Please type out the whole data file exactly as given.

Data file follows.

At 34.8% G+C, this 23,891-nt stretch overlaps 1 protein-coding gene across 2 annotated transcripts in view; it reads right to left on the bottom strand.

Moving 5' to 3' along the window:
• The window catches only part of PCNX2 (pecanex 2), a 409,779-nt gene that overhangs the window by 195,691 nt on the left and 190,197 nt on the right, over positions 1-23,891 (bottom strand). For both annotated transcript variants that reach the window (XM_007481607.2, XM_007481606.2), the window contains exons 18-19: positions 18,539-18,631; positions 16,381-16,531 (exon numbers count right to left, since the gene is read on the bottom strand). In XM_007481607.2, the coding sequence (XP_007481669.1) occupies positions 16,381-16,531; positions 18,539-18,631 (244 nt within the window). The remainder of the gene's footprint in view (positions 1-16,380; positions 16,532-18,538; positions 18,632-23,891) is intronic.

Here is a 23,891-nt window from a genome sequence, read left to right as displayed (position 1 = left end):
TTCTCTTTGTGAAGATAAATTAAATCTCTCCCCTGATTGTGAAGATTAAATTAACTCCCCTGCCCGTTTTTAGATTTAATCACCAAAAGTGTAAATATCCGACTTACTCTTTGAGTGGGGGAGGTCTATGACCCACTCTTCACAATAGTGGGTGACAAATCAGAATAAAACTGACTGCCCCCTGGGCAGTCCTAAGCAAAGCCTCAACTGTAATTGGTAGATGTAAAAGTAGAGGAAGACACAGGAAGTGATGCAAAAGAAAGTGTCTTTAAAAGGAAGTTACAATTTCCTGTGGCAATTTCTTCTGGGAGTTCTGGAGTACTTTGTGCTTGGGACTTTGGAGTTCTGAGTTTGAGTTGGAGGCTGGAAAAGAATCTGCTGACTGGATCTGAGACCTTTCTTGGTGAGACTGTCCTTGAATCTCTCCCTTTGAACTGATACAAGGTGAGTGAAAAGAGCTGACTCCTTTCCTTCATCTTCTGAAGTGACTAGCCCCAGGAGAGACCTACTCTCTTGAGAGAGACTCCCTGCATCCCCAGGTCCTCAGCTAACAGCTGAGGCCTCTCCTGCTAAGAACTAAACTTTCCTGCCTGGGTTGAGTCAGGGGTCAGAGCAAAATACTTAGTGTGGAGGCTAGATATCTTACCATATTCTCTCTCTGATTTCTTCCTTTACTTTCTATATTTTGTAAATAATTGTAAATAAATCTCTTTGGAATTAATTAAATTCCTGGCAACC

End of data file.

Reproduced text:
At 34.8% G+C, this 23,891-nt stretch overlaps 1 protein-coding gene across 2 annotated transcripts in view; it reads right to left on the bottom strand.

Moving 5' to 3' along the window:
• The window catches only part of PCNX2 (pecanex 2), a 409,779-nt gene that overhangs the window by 195,691 nt on the left and 190,197 nt on the right, over positions 1-23,891 (bottom strand). For both annotated transcript variants that reach the window (XM_007481607.2, XM_007481606.2), the window contains exons 18-19: positions 18,539-18,631; positions 16,381-16,531 (exon numbers count right to left, since the gene is read on the bottom strand). In XM_007481607.2, the coding sequence (XP_007481669.1) occupies positions 16,381-16,531; positions 18,539-18,631 (244 nt within the window). The remainder of the gene's footprint in view (positions 1-16,380; positions 16,532-18,538; positions 18,632-23,891) is intronic.

Here is a 23,891-nt window from a genome sequence, read left to right as displayed (position 1 = left end):
TTCTCTTTGTGAAGATAAATTAAATCTCTCCCCTGATTGTGAAGATTAAATTAACTCCCCTGCCCGTTTTTAGATTTAATCACCAAAAGTGTAAATATCCGACTTACTCTTTGAGTGGGGGAGGTCTATGACCCACTCTTCACAATAGTGGGTGACAAATCAGAATAAAACTGACTGCCCCCTGGGCAGTCCTAAGCAAAGCCTCAACTGTAATTGGTAGATGTAAAAGTAGAGGAAGACACAGGAAGTGATGCAAAAGAAAGTGTCTTTAAAAGGAAGTTACAATTTCCTGTGGCAATTTCTTCTGGGAGTTCTGGAGTACTTTGTGCTTGGGACTTTGGAGTTCTGAGTTTGAGTTGGAGGCTGGAAAAGAATCTGCTGACTGGATCTGAGACCTTTCTTGGTGAGACTGTCCTTGAATCTCTCCCTTTGAACTGATACAAGGTGAGTGAAAAGAGCTGACTCCTTTCCTTCATCTTCTGAAGTGACTAGCCCCAGGAGAGACCTACTCTCTTGAGAGAGACTCCCTGCATCCCCAGGTCCTCAGCTAACAGCTGAGGCCTCTCCTGCTAAGAACTAAACTTTCCTGCCTGGGTTGAGTCAGGGGTCAGAGCAAAATACTTAGTGTGGAGGCTAGATATCTTACCATATTCTCTCTCTGATTTCTTCCTTTACTTTCTATATTTTGTAAATAATTGTAAATAAATCTCTTTGGAATTAATTAAATTCCTGGCAACC